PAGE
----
See more at: https://www.cardiovascular.abbott/us/en/hcp/products/cardiac-rhythm-management/pacemakers/aveir-vr-leadless-pacemaker/why.html

Good luck and be safe.

Mike, please don't screw around with cardiovascular issues. I've seen what a stroke can do.

I'd say more, but John Berger, above, said it already.

You should pick up League of Legends instead. The game requires high levels of concentration, dexterity and insane reflexes - I've seen a study done on octogenarians made to play it for a couple of weeks with very good results. Plus it's a wonderful bog of kids and grownups alike trading kindergarten level insults in the in game chat. And this would definitely leave your casual readers stumped.

Look after yourself, I hope the cardiologist does a good work-up on you and finds the problem. Then, I hope it is easily - and cheaply - fixable.
Best wishes, Olybacker
PS: I still like old Olympus cameras. ;-) And my old M6 :-)

Hi Mike - I think you've had atrial fibrillation for a while? Seem to remember discussing it. I've had a-fib for many years and while it is a problem, it's normally manageable. Biggest risk is stroke, or embolism, but usually anti-coagulants are sufficient.

I skipped mine for a while about 10 years ago and had a pulmonary embolism as a result! Learned my lesson

Good health!


Mike, I highly recommend that you get an Apple Watch that can take and record an ECG any time, any place. I've had some arrhythmias over the past few years. One, premature atrial contraction, was easy to diagnose and is nothing to be concerned about. The other, mild atrial fibrillation, was much more elusive and potentially serious (stroke the most likely adverse result).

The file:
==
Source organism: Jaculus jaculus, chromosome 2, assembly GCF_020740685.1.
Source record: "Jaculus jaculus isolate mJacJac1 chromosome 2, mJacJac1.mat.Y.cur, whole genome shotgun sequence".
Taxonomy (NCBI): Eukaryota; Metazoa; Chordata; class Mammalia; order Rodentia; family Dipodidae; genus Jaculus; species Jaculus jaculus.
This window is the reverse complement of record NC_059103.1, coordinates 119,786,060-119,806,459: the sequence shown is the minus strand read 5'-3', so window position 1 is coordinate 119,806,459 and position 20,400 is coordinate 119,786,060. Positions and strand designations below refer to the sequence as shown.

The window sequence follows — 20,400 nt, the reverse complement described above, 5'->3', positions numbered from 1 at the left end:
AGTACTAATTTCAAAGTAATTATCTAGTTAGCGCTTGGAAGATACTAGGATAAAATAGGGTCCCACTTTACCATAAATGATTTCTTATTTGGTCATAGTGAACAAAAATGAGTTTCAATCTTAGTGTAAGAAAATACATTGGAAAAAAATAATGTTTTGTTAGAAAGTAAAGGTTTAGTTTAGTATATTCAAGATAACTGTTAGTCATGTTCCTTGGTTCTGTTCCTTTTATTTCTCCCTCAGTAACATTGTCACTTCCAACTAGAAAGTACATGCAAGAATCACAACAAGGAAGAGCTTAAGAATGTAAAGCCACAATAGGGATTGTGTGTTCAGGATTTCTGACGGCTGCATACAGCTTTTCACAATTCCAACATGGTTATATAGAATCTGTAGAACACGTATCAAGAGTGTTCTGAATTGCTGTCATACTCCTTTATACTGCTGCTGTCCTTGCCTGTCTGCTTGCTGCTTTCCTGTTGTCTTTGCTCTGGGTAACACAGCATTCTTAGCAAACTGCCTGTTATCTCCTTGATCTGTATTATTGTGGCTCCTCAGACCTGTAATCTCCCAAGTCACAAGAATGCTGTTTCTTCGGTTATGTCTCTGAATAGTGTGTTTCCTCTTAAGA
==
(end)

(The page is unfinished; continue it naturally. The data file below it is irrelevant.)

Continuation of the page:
At one point I was traveling and knew something was going wrong with my heart. Called my doctor and was told to go to an ER for an ECG/EKG. Of course I didn't know where one was and it was likely far away, and I was pretty certain that when I got there the episode would have passed. I went and bought an Apple Watch instead and started recording ECGs whenever something felt off. It was usually nothing, but I also got the occasional AFib result and was able to share those with my doctor. That led to a diagnosis and treatment along with some lifestyle changes and it's now greatly diminished to the point of almost disappearing.

For most, and at first, AFib is an infrequent and transient condition not likely to be caught in a doctor's office or lab. I even was given a Holter Monitor test (24 hour EKG). Nothing. The Watch avoids all that. It's there when you need it, instantly. It records the result and your iPhone can turn it into a PDF to share with your doctor.

Bonus: you can use the Watch for many other things, including as a remote shutter release for your iPhone.

My mediocrity at chess is only exceeded my my mediocrity behind the camera.
What I enjoy for keeping the brain simulated is not so much playing games but rather solving puzzles. Chessable.com (free) has a number of free courses. I suggest looking for one that is just mate-in-one problems. You know what the goal is. You don't have to look that far ahead.
Most mornings I solve 20 to 100+ puzzles before my wife gets up.

For fun, look at some bullet chess on YouTube. Watching an entire game where each player only has a minute for the entire game is pretty amazing.